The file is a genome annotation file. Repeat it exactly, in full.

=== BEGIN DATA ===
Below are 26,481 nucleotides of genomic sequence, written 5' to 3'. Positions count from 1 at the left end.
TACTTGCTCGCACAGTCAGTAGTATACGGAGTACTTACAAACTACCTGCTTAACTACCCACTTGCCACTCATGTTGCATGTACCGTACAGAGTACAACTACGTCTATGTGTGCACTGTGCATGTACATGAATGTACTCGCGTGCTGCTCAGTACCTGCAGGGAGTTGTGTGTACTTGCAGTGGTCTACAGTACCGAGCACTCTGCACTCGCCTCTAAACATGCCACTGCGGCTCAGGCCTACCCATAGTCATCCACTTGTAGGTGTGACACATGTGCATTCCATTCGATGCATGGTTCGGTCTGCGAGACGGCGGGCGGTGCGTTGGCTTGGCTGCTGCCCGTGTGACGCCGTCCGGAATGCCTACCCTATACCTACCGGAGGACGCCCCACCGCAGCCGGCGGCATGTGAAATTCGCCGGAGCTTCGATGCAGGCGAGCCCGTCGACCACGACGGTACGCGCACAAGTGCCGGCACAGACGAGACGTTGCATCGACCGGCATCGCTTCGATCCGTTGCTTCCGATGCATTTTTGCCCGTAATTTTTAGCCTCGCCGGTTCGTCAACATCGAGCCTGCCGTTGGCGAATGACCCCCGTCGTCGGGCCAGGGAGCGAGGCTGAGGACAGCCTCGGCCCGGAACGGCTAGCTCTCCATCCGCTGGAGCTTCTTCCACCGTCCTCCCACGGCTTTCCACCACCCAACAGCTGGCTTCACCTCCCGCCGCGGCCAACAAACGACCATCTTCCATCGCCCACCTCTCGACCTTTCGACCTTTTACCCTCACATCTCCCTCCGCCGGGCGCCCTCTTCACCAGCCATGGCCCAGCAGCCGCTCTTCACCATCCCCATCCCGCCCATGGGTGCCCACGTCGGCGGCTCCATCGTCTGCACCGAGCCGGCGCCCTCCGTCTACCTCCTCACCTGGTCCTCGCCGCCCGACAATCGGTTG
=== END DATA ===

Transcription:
Below are 26,481 nucleotides of genomic sequence, written 5' to 3'. Positions count from 1 at the left end.
TACTTGCTCGCACAGTCAGTAGTATACGGAGTACTTACAAACTACCTGCTTAACTACCCACTTGCCACTCATGTTGCATGTACCGTACAGAGTACAACTACGTCTATGTGTGCACTGTGCATGTACATGAATGTACTCGCGTGCTGCTCAGTACCTGCAGGGAGTTGTGTGTACTTGCAGTGGTCTACAGTACCGAGCACTCTGCACTCGCCTCTAAACATGCCACTGCGGCTCAGGCCTACCCATAGTCATCCACTTGTAGGTGTGACACATGTGCATTCCATTCGATGCATGGTTCGGTCTGCGAGACGGCGGGCGGTGCGTTGGCTTGGCTGCTGCCCGTGTGACGCCGTCCGGAATGCCTACCCTATACCTACCGGAGGACGCCCCACCGCAGCCGGCGGCATGTGAAATTCGCCGGAGCTTCGATGCAGGCGAGCCCGTCGACCACGACGGTACGCGCACAAGTGCCGGCACAGACGAGACGTTGCATCGACCGGCATCGCTTCGATCCGTTGCTTCCGATGCATTTTTGCCCGTAATTTTTAGCCTCGCCGGTTCGTCAACATCGAGCCTGCCGTTGGCGAATGACCCCCGTCGTCGGGCCAGGGAGCGAGGCTGAGGACAGCCTCGGCCCGGAACGGCTAGCTCTCCATCCGCTGGAGCTTCTTCCACCGTCCTCCCACGGCTTTCCACCACCCAACAGCTGGCTTCACCTCCCGCCGCGGCCAACAAACGACCATCTTCCATCGCCCACCTCTCGACCTTTCGACCTTTTACCCTCACATCTCCCTCCGCCGGGCGCCCTCTTCACCAGCCATGGCCCAGCAGCCGCTCTTCACCATCCCCATCCCGCCCATGGGTGCCCACGTCGGCGGCTCCATCGTCTGCACCGAGCCGGCGCCCTCCGTCTACCTCCTCACCTGGTCCTCGCCGCCCGACAATCGGTTG